Bennett Ragan, the campaign manager for a Democratic State House candidate in Florida, who claimed he received both of the threatening emails, told The Washington Post that he believed the messages were sent to intimidate Democratic voters in one of the most contested swing states.

“When you have people who have a voter roll and then send off emails, they will make a big splash,” he said. “They will scare people. That is without a doubt the intent.” 

Similarly, others also pointed to the video that Ratcliffe said Iran sent voters with disinformation about voting overseas. According to The Post, which reviewed the video, it consisted of “Trump making disparaging comments about mail-in voting, followed by a logo with the name of the Proud Boys,” then going on to document what is supposed to “appear as a hack of voting data in an effort to produce a fraudulent ballot.” 

Regarding the video, critics of Radcliffe argued that it was not intended to make Trump look bad because it was an attempt to spread disinformation about fraud in mail-in balloting by drawing from false statements the president himself made to undermine confidence in voting systems.

This general idea about undermining confidence is also another reason used to dispute Ratcliffe’s claim that this was meant to hurt Trump. The president has spent months trying to undermine the election results. Critics argued that, as a result, these alleged attempts by foreign actors are just them playing off the distrust and discord the president has already created.

That idea was also echoed by Senate Minority Leader Chuck Schumer (D-Ny.) who said that based on a classified briefing he received, he “had the strong impression it was much rather to undermine confidence in elections and not aimed at any particular figure.”

“I’m surprised that DNI Ratcliffe said that at his press conference,” he added.

The official Twitter account for the House Homeland Security Committee also hit on a similar point, directly contradicting Ratcliffe, and calling his credibility into question.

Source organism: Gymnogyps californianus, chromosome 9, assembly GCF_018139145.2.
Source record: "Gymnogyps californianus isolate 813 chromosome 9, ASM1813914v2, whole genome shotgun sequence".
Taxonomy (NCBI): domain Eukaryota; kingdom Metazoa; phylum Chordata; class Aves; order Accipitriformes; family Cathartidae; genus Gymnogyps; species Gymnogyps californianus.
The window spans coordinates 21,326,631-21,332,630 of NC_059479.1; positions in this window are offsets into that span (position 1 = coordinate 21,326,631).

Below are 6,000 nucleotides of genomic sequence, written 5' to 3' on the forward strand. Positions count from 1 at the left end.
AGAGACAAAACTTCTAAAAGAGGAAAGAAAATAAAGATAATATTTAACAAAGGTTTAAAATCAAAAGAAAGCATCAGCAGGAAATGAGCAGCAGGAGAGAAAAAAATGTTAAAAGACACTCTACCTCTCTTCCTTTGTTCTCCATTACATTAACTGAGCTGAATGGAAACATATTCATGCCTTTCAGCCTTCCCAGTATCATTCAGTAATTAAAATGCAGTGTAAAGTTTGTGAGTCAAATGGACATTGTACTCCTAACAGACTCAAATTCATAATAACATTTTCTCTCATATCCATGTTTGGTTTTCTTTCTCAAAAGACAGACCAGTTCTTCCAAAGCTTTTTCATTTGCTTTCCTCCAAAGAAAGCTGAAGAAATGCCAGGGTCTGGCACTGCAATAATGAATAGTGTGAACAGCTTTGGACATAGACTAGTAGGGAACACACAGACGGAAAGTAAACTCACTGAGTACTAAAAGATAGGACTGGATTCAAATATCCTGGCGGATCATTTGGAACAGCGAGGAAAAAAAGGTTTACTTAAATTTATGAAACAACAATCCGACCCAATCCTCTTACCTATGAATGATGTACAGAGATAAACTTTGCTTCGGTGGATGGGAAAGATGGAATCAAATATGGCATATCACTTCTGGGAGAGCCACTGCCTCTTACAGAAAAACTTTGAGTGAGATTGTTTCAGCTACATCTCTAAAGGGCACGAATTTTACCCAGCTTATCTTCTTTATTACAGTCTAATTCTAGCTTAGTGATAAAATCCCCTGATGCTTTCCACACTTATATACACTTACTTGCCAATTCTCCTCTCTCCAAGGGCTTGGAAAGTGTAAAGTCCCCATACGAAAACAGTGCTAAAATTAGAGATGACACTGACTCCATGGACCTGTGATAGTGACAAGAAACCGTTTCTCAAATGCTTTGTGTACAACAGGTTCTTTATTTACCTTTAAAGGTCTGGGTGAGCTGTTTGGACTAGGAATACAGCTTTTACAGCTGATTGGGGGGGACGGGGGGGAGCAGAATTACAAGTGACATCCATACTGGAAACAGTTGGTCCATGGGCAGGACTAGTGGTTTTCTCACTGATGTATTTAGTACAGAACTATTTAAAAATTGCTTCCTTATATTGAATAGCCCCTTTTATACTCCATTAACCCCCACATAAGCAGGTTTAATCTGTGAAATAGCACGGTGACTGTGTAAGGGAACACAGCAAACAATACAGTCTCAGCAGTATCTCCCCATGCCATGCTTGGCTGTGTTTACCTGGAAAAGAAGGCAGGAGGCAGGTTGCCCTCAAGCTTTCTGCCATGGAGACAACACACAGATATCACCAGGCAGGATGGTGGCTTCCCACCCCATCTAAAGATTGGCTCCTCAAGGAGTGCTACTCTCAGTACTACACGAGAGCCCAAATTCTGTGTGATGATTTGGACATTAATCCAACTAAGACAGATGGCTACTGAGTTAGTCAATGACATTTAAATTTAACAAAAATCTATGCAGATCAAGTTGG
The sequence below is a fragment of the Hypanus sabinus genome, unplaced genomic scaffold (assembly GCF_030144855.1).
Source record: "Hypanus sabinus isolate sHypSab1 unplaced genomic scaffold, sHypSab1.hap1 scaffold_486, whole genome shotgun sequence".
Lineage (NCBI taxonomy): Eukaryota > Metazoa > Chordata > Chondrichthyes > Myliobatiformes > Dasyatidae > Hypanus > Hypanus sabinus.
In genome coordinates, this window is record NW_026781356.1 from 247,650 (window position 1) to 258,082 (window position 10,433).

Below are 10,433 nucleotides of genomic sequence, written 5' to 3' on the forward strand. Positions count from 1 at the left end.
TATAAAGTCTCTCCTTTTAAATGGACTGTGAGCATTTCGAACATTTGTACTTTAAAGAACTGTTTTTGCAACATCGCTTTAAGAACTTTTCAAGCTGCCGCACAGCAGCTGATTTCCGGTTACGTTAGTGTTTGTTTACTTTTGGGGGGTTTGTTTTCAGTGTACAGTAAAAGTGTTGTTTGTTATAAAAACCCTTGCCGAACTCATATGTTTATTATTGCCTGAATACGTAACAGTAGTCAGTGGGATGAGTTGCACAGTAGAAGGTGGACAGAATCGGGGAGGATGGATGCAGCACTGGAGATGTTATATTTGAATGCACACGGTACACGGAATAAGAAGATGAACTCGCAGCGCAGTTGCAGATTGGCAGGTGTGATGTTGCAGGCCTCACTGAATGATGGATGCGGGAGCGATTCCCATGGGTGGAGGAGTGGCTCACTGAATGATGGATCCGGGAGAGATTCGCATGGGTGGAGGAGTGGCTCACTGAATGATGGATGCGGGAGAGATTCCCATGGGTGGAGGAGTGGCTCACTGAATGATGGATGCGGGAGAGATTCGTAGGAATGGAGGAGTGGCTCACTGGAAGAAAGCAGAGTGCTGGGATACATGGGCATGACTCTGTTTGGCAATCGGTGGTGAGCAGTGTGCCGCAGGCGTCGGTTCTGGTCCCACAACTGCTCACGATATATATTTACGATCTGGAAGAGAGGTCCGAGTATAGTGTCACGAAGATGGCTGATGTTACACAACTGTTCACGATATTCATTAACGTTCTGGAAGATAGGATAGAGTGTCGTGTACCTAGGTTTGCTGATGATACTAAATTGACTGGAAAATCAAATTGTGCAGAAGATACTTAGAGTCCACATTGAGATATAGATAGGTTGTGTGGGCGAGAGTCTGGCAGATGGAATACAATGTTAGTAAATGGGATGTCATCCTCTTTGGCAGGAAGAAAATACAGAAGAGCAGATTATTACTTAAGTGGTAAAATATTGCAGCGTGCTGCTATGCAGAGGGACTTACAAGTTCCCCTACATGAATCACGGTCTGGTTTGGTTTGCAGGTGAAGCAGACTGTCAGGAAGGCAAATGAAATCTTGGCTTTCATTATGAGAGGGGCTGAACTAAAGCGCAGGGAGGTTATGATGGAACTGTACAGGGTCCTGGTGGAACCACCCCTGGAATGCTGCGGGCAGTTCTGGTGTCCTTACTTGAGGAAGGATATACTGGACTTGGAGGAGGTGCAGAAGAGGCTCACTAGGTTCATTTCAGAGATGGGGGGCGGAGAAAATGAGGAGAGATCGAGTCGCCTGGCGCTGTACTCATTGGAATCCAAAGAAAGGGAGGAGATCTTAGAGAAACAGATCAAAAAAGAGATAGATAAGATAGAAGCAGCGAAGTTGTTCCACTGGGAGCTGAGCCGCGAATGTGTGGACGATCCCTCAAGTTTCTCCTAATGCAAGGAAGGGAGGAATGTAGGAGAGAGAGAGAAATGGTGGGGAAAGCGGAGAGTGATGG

“These election interference operations are clearly not meant to harm President Trump,” the committee tweeted. “Ratcliffe has TOO OFTEN politicized the Intelligence Community to carry water for the President.” 

“You can’t emphasize one threat over another to suit the President’s ego,” it added.

To that point, many other people also accused Ratcliffe of playing down Russia’s role in election interference. In his announcement, Ratcliffe mostly focused on Iran and claimed that while Russia had the same information, they were not using it the same way. However, multiple U.S. officials who spoke anonymously to The Post “stressed that Russia still remained the major threat to the 2020 election.”

As for Iran and Russia, both have directly disputed the claims that they are interfering in the U.S. election. In a statement to the media, and Iranian Foreign Ministry spokesperson said the country strongly rejects “American officials’ repetitive, baseless and false claims.”

A spokesperson for Kremlin also denied Russia’s role in influencing the election in a similar statement. 

“The accusations are poured out every day, they are all absolutely groundless, they are not based on anything, rather it is a tribute to the internal political processes associated with the upcoming election,” they said.